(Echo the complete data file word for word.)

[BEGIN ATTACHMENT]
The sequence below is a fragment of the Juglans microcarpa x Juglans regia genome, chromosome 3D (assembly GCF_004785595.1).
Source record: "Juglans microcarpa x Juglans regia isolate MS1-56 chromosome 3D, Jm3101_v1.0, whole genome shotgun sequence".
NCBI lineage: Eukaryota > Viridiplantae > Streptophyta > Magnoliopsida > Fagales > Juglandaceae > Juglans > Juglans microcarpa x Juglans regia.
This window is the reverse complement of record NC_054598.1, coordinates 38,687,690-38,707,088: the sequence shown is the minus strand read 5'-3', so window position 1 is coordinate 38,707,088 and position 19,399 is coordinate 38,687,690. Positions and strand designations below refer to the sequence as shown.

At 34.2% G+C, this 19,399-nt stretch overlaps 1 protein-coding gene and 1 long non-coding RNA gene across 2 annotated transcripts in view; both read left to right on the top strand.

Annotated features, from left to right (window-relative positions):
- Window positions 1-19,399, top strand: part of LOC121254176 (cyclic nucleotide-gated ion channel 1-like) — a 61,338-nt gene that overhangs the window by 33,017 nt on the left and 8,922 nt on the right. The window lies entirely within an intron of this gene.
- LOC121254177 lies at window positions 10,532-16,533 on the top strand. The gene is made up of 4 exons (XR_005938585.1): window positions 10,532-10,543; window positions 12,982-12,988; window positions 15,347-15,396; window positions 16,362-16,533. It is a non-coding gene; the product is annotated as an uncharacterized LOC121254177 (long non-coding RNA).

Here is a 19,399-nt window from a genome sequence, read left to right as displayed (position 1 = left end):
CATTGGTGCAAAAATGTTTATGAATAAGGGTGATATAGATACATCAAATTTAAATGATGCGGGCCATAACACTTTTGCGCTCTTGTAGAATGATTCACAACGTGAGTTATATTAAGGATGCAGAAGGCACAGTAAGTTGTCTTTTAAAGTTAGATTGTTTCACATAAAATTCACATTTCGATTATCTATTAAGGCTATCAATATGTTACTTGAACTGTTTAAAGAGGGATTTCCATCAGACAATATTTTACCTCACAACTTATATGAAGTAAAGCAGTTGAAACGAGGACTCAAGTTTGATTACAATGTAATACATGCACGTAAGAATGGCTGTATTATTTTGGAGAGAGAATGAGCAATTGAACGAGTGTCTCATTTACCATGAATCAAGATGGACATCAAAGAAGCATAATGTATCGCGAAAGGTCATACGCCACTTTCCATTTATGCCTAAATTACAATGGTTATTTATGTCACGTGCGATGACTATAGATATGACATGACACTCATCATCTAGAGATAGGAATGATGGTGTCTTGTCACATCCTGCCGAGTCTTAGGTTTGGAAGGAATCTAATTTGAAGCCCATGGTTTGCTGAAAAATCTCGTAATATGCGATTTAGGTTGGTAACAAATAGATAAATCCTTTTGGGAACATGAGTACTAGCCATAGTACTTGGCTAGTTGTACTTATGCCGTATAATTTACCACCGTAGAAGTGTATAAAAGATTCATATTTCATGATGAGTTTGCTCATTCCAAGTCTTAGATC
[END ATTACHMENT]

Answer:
The sequence below is a fragment of the Juglans microcarpa x Juglans regia genome, chromosome 3D (assembly GCF_004785595.1).
Source record: "Juglans microcarpa x Juglans regia isolate MS1-56 chromosome 3D, Jm3101_v1.0, whole genome shotgun sequence".
NCBI lineage: Eukaryota > Viridiplantae > Streptophyta > Magnoliopsida > Fagales > Juglandaceae > Juglans > Juglans microcarpa x Juglans regia.
This window is the reverse complement of record NC_054598.1, coordinates 38,687,690-38,707,088: the sequence shown is the minus strand read 5'-3', so window position 1 is coordinate 38,707,088 and position 19,399 is coordinate 38,687,690. Positions and strand designations below refer to the sequence as shown.

At 34.2% G+C, this 19,399-nt stretch overlaps 1 protein-coding gene and 1 long non-coding RNA gene across 2 annotated transcripts in view; both read left to right on the top strand.

Annotated features, from left to right (window-relative positions):
- Window positions 1-19,399, top strand: part of LOC121254176 (cyclic nucleotide-gated ion channel 1-like) — a 61,338-nt gene that overhangs the window by 33,017 nt on the left and 8,922 nt on the right. The window lies entirely within an intron of this gene.
- LOC121254177 lies at window positions 10,532-16,533 on the top strand. The gene is made up of 4 exons (XR_005938585.1): window positions 10,532-10,543; window positions 12,982-12,988; window positions 15,347-15,396; window positions 16,362-16,533. It is a non-coding gene; the product is annotated as an uncharacterized LOC121254177 (long non-coding RNA).

Here is a 19,399-nt window from a genome sequence, read left to right as displayed (position 1 = left end):
CATTGGTGCAAAAATGTTTATGAATAAGGGTGATATAGATACATCAAATTTAAATGATGCGGGCCATAACACTTTTGCGCTCTTGTAGAATGATTCACAACGTGAGTTATATTAAGGATGCAGAAGGCACAGTAAGTTGTCTTTTAAAGTTAGATTGTTTCACATAAAATTCACATTTCGATTATCTATTAAGGCTATCAATATGTTACTTGAACTGTTTAAAGAGGGATTTCCATCAGACAATATTTTACCTCACAACTTATATGAAGTAAAGCAGTTGAAACGAGGACTCAAGTTTGATTACAATGTAATACATGCACGTAAGAATGGCTGTATTATTTTGGAGAGAGAATGAGCAATTGAACGAGTGTCTCATTTACCATGAATCAAGATGGACATCAAAGAAGCATAATGTATCGCGAAAGGTCATACGCCACTTTCCATTTATGCCTAAATTACAATGGTTATTTATGTCACGTGCGATGACTATAGATATGACATGACACTCATCATCTAGAGATAGGAATGATGGTGTCTTGTCACATCCTGCCGAGTCTTAGGTTTGGAAGGAATCTAATTTGAAGCCCATGGTTTGCTGAAAAATCTCGTAATATGCGATTTAGGTTGGTAACAAATAGATAAATCCTTTTGGGAACATGAGTACTAGCCATAGTACTTGGCTAGTTGTACTTATGCCGTATAATTTACCACCGTAGAAGTGTATAAAAGATTCATATTTCATGATGAGTTTGCTCATTCCAAGTCTTAGATC